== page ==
The synagogue in Janowiec was built most probably in the second half of the 16th century. It was located to the east of the main market square, at the foot of a steep escarpment, at the eastern frontage of the Jewish marketplace. Some researchers associate its founding with the period when Piotr Firlej (1526-1553) was the town’s owner, others point at the year 1387 as the time of building the first synagogue[1.1]. In historical records, the first mention of the synagogue in Janowiec comes from the Andrzej Firlej’s ordination of 1580. Yet it is not clear whether the building was wooden or brick. There are, however, records, which confirm, that the brick synagogue with an annexe where an usher used to live was built in Janowiec before 1882. Its architectural and decorative elements, characteristic of the 18th,century stemmed certainly from later alterations.

Preserved measurements and photos from the 1930s prove that the synagogue was an impressive building, which along with the castle and church dominated the architectural landscape of the town. The building was about 15 metres height and its mass was dense. The synagogue (sizes: 20 x 30 m), which was built on a rectangle plan, was partially built in the Vistula’s escarpment. Its walls, made of the local limestone, were plastered and whitewashed from outside. In the corners and in places where the walls were lengthened, the walls were supported on huge and sloping props.

The synagogue had a two-storey, hip and shingled roof. An entrance hall led to the main room (size: 10.30 x 9.20 m). Its structure was typical for Polish synagogal architecture: a room on a square plan roofed in with a wooden ceiling and without inner props. The light got inside through a row of windows on the eastern and southern walls. Between the windows on the eastern wall axis, there was an alcove for aron ha-kodesh. In the central part of the main room there was an octagonal wooden bimah surrounded by a balustrade. The walls of the room were covered with eighteen-century polychrome with architectural, animal and floral elements. On the axis of the eastern wall, above aron ha-kodesh there were two painted lions holding a cartouche in a form of a heart topped with a crown. In the cartouche, there was an inscription against a background of twigs. Lower – under the windows – there were painted plaques with words of prayers. Similar plaques enclosed in illusionistic columns were painted on the northern wall. On the southern wall there was a menorah adored by two deer[1.2]. The entrance for men was located on the axis of the western elevation, whereas the entrance for women was next to the southern corner and had steps leading to a separate women’s prayer room on the upper floor. Between the women’s section and the main room there was a partition which allowed women to participate in the service. In the north-western corner there was a chamber which probably served as the kehillah’s office or as a strongroom[1.3].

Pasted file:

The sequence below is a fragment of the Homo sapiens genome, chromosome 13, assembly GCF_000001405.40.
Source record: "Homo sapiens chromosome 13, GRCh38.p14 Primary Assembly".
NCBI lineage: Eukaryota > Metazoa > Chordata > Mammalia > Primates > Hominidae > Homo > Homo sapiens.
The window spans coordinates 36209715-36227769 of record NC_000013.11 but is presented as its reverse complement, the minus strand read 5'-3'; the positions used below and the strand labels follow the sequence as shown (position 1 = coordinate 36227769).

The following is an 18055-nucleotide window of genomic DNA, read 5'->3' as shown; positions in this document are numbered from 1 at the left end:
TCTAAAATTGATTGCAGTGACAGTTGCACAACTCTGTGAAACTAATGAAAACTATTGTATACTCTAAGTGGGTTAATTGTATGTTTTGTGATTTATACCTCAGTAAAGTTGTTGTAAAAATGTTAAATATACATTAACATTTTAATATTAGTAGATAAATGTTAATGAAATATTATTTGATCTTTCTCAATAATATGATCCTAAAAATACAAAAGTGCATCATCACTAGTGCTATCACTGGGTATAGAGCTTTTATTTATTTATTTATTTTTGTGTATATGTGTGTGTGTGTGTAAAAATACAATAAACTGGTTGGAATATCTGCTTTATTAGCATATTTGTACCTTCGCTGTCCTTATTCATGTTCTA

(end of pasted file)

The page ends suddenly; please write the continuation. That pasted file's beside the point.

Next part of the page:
At the beginning of the 20th century, the building of the synagogue was in a very bad condition and around 1916 it was protected from damage.

In October 1940 the Nazis set fire to the synagogue and burnt precious books and documents. The beth midrash with the rabbi’s appartment, which was situated next to the synagogue, survived the fire but it was destroyed later on in 1942. In the 1950s, a wooden tenants’ house, which was to serve as pharmacy, was transferred to the spot where the synagogue stood. At the end of the 1990s a new project to rebuild the synagogue in its former place was drawn up. It was to serve as a local culture house[1.4]. The plan hasn’t been conducted yet.

  • [1.1] F. Jaroszyński, Bożnica murowana..., p. 230-231
  • [1.2] M. i K. Piechotkowie, Bramy nieba. Bożnice murowane na ziemiach dawnej Rzeczypospolitej, Warszawa 1999, p. 402-403.
  • [1.3] F. Jaroszyński, Bożnica murowana..., p. 232-247.
  • [1.4] Ibidem, p. 251.